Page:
Regulators from the European Commission issued a record $5 billion antitrust fine to Google today, asserting that the search giant has abused its power in the smartphone market.
“Our case is about three types of restrictions that Google has imposed on Android device manufacturers and network operators to ensure that traffic on Android devices goes to the Google search engine,” EU Competition Commissioner Margrethe Vestager said in a prepared statement. “Google has used Android as a vehicle to cement the dominance of its search engine. These practices have denied rivals the chance to innovate and compete on the merits. They have denied European consumers the benefits of effective competition in the important mobile sphere. This is illegal under EU antitrust rules.”
Those three types of restrictions, the EU says, are:
- Google requires hardware makers to pre-install the Google Search app and Chrome web browser as a condition for licensing Google’s mobile app store, the Google Play Store.
- Google pays “certain large manufacturers and mobile network operators” to exclusively pre-install the Google Search app on their devices.
- Google prevents hardware makers that want to pre-install Google apps from selling even a single mobile device running on alternative Android versions (or “forks”) that were not approved by Google.
The EU says that Google has imposed these illegal restrictions on Android device makers and mobile network operators since 2011, and it has done so to illegally “cement its dominant position in general Internet search.”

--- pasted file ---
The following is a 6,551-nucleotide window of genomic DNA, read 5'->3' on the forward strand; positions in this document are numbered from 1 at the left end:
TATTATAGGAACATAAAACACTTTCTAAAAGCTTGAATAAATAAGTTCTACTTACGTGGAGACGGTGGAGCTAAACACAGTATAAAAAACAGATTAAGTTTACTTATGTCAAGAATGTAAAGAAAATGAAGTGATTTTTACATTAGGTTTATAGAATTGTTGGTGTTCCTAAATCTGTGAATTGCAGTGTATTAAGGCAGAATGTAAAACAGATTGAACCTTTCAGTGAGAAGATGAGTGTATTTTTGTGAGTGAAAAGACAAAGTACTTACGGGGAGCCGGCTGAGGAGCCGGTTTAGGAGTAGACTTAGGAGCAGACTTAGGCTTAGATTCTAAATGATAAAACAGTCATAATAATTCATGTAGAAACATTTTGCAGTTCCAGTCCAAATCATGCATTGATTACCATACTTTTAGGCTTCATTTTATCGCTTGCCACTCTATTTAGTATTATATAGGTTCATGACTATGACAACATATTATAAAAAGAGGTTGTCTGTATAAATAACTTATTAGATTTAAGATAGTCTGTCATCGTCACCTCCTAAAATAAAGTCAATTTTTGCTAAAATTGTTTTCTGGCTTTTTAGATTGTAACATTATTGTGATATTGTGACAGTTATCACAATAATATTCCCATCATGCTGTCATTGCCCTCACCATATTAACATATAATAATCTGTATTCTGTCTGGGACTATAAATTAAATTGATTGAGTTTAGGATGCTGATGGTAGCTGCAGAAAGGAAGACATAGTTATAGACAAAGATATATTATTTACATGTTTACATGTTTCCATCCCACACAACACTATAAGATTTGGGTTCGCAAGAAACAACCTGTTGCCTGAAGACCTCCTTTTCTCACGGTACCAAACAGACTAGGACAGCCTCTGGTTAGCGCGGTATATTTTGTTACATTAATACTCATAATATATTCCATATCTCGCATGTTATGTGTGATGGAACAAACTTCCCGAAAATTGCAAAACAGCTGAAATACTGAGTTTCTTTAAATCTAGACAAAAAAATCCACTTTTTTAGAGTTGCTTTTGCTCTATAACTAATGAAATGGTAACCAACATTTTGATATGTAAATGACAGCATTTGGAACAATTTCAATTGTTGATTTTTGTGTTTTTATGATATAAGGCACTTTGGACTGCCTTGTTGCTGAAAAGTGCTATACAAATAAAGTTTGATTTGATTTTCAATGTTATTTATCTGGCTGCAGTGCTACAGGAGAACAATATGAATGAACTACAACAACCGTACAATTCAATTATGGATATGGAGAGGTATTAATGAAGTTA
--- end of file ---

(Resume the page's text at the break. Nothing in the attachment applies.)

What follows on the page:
Google now has 90 days to change its business practices or it will face a daily fine of up to 5 percent of the average daily worldwide turnover of Alphabet, Google’s parent company, the EU says.
Google, predictably, says it will appeal, and given the speed at which justice works in Europe, this case will continue to be dragged out for several years.
“The [EU] decision ignores the fact that Android phones compete with iOS phones,” Google CEO Sundar Pichai writes in an op-ed piece on an official Google blog. “It also misses just how much choice Android provides to thousands of phone makers and mobile network operators who build and sell Android devices; to millions of app developers around the world who have built their businesses with Android; and billions of consumers who can now afford and use cutting-edge Android smartphones.”